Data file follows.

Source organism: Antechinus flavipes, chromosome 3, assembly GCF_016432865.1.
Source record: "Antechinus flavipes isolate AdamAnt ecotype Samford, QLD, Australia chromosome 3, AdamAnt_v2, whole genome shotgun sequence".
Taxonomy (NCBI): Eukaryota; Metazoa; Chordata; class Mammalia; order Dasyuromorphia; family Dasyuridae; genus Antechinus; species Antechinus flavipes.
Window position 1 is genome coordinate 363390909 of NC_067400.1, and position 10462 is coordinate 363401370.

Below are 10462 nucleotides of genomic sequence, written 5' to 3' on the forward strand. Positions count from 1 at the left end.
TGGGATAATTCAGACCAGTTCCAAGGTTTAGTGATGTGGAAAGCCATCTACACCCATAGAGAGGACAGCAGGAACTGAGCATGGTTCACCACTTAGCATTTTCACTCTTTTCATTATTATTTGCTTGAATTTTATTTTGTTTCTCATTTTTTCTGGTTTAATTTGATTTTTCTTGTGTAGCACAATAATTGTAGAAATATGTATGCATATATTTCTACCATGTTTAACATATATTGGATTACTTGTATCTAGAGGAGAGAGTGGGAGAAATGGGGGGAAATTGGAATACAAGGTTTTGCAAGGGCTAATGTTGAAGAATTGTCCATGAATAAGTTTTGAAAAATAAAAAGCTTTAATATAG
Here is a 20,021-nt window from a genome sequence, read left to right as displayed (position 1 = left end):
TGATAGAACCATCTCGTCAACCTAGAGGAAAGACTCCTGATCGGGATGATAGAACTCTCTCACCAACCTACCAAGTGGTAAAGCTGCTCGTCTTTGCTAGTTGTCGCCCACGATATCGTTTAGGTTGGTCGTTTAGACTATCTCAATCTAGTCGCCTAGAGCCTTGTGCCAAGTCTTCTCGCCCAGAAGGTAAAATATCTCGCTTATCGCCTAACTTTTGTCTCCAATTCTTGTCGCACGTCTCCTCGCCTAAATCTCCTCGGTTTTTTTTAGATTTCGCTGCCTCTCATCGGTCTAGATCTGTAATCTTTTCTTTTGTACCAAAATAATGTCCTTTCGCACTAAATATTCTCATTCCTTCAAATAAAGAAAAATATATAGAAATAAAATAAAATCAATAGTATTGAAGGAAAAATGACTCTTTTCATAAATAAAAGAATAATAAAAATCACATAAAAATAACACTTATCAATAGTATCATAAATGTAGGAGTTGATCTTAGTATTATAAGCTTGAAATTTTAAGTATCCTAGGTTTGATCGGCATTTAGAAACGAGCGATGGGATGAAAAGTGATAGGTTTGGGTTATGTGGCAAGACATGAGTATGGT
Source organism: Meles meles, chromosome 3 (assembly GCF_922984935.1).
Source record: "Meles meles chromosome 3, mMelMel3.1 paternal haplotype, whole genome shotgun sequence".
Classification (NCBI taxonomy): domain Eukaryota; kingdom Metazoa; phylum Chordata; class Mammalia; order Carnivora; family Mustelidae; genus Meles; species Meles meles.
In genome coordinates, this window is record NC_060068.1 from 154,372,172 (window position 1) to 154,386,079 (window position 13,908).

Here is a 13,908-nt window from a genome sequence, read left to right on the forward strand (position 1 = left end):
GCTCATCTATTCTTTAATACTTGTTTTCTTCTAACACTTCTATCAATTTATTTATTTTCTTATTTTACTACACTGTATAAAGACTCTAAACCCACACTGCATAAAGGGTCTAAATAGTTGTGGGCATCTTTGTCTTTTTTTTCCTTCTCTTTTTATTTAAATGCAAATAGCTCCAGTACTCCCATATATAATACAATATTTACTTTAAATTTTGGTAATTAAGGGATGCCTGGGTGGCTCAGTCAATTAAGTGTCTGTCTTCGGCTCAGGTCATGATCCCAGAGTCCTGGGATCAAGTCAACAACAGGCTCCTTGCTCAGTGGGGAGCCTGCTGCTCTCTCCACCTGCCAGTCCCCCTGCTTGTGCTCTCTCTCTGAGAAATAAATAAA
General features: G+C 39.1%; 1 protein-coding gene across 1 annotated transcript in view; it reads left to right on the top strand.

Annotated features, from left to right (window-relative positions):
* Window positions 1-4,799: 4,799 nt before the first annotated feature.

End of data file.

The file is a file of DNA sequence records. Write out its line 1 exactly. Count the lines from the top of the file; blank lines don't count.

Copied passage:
Source organism: Antechinus flavipes, chromosome 3, assembly GCF_016432865.1.